She describes waiting for an announcement or press conference as “anxiety inducing”.

“Artists look to venues and bookers for advice about how they should proceed with shows, but we are not given any special or extra info ahead of time,” Lalli says.

“All we can do is speculate and let them know that we will watch the news extremely closely and update them as soon as we have some sense of what’s coming next.”

Capacity anxieties

Venue bookers are also anxious about changes to capacity restrictions, which were set to be lifted on Friday June 4, only a day after Melbourne’s fourth lockdown was announced.

Jules Sheldon, a band booker at The Tote, says he’s worried about venues having to reopen at much smaller capacities after the latest lockdown.

“The venues have done a wonderful job of implementing great COVID-safe practices and we were going to implement even more COVID-safe practices when there was going to be a capacity increase, we’re ready for this,” Sheldon says.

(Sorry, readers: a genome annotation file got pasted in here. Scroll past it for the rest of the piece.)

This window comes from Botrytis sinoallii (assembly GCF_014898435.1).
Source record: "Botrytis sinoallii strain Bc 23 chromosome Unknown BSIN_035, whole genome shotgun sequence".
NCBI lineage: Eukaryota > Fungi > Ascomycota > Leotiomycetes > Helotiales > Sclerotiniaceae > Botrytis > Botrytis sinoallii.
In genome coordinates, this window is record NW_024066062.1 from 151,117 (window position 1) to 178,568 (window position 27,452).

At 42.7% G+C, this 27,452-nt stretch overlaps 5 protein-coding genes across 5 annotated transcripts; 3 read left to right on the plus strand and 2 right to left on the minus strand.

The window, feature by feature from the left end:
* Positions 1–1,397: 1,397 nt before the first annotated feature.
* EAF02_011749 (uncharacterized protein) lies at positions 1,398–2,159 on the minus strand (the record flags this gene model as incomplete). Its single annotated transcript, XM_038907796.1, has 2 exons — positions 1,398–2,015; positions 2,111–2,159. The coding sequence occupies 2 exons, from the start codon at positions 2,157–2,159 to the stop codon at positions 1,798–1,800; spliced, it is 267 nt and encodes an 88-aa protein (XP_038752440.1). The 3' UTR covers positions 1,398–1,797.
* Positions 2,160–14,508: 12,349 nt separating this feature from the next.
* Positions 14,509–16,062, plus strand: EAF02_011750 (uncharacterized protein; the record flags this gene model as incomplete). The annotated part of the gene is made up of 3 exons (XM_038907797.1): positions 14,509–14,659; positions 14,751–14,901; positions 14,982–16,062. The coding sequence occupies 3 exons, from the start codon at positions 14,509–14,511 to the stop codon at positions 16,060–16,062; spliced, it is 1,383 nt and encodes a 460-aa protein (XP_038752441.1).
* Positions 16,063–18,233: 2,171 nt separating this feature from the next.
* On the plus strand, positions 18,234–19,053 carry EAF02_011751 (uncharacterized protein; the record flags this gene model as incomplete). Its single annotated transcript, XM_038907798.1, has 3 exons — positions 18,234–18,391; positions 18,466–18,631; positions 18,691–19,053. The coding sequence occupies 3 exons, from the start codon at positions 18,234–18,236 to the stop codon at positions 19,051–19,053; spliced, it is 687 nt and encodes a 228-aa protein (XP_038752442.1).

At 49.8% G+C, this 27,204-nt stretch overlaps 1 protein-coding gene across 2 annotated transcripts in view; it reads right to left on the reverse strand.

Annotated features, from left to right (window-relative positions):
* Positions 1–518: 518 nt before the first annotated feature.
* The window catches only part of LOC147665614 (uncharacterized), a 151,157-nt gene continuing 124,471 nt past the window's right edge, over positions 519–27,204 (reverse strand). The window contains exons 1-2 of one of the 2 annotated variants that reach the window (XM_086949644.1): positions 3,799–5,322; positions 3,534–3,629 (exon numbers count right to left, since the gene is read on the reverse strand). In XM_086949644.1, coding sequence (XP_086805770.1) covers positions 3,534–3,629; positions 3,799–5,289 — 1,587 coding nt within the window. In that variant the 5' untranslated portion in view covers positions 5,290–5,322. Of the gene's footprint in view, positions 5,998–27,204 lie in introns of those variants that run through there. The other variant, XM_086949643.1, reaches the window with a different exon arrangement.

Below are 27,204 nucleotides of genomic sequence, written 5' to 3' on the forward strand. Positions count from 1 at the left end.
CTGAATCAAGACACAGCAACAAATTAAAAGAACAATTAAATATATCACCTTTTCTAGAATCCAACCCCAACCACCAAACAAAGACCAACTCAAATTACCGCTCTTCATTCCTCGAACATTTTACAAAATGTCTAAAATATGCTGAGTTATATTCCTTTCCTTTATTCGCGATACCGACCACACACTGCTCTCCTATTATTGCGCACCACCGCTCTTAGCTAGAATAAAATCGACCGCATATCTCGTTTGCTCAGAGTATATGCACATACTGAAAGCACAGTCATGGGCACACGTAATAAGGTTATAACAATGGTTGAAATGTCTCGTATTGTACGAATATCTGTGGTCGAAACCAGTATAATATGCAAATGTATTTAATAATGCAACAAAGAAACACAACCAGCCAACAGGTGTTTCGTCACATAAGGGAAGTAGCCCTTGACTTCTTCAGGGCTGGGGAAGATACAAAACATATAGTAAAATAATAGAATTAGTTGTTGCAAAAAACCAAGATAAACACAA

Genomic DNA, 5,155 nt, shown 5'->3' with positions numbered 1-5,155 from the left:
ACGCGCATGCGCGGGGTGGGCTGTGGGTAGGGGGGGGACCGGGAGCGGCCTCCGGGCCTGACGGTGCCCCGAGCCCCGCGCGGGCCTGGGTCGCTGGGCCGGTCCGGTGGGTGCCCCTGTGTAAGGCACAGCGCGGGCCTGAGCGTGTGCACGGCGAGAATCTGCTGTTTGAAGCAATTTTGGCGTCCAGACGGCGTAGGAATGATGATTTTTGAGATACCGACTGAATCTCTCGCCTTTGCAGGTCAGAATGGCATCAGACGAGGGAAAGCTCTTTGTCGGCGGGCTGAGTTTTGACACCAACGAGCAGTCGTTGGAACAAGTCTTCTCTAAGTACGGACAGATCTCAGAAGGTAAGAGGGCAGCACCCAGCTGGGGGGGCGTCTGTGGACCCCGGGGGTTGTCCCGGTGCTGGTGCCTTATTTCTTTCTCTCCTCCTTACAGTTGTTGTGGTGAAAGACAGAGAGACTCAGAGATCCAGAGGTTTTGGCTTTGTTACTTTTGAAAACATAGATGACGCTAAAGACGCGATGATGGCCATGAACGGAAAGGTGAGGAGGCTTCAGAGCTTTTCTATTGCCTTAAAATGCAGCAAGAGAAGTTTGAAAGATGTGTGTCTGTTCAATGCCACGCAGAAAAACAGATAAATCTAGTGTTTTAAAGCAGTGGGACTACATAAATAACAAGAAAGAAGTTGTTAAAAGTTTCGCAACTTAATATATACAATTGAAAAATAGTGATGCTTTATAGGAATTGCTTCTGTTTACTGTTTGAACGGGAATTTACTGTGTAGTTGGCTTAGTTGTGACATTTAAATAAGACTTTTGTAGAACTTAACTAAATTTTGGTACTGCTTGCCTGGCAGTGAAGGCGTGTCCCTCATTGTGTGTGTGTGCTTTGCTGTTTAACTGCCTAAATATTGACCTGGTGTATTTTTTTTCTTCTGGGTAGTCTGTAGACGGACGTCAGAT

“To go back to square one is going to torpedo any progress the scene has made over the last six months,” he adds.

Sheldon describes the federal government’s vaccine rollout as “appallingly slow” and part of the reason why Victoria’s venues are facing this nightmare again.

“You’re sad, you’re frustrated, you’re extremely angry … I’m a band booker, not a band canceller but I seem to be doing more of the latter,” he says.

Farry is also concerned about what’s happening to capacity when lockdown lifts.

“We were supposed to move to 200 capacity on the Friday and we’d been waiting for the announcement for months and months,” Farry says. “It’s been so hard to run under capacity.”